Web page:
The company did not provide many details, but stated it would not succeed the Game Boy Advance or GameCube. On January 20, 2004, the console was announced under the codename "Nintendo DS". Nintendo released only a few details at that time, saying that the console would have two separate, 3-inch TFT LCD display panels, separate processors, up to 1 gigabit of semiconductor memory. Current Nintendo president at the time, Satoru Iwata, said, "We have developed Nintendo DS based upon a different concept from existing game devices in order to provide players with a unique entertainment experience for the 21st century." He expressed optimism that the DS would help put Nintendo back at the forefront of innovation and move away from the conservative image, described about the company in years past. In March 2004, a document containing most of the console's technical specifications was leaked revealing its internal development name, "Nitro". In May 2004, the console was shown in prototype form at E3 2004, still under the name "Nintendo DS".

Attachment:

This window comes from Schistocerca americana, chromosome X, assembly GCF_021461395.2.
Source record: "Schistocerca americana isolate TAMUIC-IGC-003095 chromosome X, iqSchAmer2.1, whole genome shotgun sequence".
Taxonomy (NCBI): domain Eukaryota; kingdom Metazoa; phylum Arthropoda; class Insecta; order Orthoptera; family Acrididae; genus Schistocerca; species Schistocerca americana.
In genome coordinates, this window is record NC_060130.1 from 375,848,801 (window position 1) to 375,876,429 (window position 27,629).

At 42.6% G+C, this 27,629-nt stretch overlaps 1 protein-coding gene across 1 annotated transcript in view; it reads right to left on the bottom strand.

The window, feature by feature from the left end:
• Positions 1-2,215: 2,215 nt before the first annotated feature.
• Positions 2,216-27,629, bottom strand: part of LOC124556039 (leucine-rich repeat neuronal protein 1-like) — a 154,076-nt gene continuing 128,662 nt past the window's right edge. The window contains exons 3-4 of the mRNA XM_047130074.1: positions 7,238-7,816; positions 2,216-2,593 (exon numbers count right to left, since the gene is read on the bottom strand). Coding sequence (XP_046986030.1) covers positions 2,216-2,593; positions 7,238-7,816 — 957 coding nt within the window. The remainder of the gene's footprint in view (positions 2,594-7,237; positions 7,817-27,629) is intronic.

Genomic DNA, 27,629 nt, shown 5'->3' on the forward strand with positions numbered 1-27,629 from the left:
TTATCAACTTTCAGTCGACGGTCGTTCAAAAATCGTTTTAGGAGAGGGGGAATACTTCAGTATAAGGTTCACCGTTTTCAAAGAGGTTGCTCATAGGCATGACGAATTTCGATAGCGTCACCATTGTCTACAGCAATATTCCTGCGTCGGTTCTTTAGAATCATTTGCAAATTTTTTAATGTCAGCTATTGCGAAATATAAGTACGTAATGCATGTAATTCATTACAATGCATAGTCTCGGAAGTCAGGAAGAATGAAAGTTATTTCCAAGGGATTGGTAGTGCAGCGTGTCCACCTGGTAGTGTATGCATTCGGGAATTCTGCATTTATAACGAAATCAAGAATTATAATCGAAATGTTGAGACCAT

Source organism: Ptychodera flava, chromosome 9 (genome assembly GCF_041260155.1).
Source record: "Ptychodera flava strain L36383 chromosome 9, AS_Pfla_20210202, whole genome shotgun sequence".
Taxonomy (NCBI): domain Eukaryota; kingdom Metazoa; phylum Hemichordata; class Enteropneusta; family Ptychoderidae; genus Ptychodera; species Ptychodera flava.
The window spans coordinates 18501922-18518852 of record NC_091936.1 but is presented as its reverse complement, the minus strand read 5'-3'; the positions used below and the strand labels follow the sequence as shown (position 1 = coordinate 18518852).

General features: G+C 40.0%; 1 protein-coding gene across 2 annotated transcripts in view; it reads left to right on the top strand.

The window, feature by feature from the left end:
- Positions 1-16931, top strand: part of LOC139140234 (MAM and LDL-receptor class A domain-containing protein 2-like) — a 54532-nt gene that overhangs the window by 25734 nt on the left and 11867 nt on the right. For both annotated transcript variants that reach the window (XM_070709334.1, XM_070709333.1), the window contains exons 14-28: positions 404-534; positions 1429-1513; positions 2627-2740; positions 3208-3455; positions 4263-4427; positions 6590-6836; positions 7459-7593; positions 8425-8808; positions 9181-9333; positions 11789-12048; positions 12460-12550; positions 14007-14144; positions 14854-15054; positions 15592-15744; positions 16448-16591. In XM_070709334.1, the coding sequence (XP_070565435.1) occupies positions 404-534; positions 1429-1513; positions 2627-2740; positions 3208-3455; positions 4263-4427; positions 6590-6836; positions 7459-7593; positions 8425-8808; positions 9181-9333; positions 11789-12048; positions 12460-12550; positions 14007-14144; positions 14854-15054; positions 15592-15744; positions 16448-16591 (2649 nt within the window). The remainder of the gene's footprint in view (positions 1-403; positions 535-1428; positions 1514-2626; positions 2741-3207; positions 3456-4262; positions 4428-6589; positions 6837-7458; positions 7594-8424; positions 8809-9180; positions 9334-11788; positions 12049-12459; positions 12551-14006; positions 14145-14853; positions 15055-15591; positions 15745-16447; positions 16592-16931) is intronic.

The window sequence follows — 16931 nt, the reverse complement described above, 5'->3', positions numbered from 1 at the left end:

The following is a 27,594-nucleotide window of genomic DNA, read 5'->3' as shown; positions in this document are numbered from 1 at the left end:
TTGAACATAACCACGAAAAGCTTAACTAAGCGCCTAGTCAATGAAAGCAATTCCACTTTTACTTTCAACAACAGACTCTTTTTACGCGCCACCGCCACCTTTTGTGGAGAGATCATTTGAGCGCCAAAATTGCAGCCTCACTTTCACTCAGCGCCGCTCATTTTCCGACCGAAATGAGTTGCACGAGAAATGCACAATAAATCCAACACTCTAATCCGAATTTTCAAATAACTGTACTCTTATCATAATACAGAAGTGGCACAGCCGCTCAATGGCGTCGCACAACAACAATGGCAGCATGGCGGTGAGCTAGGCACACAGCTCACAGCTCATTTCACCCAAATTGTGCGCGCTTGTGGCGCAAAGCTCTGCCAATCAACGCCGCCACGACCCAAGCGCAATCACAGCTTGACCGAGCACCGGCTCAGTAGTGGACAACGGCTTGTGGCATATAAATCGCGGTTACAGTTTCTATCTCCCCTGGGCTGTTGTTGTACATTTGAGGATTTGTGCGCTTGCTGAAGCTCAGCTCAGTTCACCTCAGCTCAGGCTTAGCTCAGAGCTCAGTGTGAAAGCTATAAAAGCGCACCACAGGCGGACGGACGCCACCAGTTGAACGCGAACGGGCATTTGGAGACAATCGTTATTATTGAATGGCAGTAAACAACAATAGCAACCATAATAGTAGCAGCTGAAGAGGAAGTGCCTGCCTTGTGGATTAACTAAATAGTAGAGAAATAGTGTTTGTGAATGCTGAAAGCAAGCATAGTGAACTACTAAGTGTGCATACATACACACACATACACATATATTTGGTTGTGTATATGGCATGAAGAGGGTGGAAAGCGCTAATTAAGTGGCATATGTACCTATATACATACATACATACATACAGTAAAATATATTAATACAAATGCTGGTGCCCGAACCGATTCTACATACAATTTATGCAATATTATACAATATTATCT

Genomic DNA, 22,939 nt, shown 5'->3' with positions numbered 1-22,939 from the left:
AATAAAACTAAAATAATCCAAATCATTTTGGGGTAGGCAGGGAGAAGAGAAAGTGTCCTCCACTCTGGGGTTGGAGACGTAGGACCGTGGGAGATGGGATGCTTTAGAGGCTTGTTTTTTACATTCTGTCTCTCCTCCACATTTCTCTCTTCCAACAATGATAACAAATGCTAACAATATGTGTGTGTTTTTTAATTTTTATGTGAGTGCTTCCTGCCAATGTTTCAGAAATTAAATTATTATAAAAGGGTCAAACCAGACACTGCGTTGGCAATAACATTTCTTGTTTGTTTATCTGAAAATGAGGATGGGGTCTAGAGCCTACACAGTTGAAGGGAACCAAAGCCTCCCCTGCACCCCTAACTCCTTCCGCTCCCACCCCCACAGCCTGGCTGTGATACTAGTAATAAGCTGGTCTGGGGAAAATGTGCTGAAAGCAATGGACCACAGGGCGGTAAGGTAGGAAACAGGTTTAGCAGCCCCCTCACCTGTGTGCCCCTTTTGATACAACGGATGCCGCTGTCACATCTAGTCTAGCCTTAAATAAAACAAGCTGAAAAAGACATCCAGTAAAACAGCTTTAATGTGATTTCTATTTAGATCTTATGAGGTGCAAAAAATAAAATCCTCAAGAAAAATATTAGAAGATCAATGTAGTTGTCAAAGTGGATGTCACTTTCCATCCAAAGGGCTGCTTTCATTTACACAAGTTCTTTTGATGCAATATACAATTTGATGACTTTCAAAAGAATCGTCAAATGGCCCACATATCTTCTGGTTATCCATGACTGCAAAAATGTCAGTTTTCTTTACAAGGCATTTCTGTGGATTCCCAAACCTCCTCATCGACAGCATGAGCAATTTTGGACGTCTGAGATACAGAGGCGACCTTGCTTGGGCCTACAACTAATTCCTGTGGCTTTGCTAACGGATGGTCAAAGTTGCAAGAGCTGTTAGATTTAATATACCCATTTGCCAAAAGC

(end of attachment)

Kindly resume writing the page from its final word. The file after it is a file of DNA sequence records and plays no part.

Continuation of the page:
On July 28, 2004, Nintendo revealed a new design, described as "sleeker and more elegant" than the one shown at E3 and announced Nintendo DS as the device's official name. Following lukewarm GameCube sales, Hiroshi Yamauchi stressed the importance of its success to the company's future, making a statement which can be translated from Japanese as, "If the DS succeeds, we will rise to heaven, but if it fails we will sink to hell." President Iwata referred to Nintendo DS as "Nintendo's first hardware launch in support of the basic strategy'Gaming Population Expansion'" because the touch-based device "allows users to play intuitively". On September 20, 2004, Nintendo announced that the Nintendo DS would be released in North America on November 21, 2004 for US$149.99. It was set to release on December 2004 in Japan; the console was released in North America with a midnight launch event at Universal CityWalk EB Games in Los Angeles, California. The console was launched in Japan compared to the North America launch.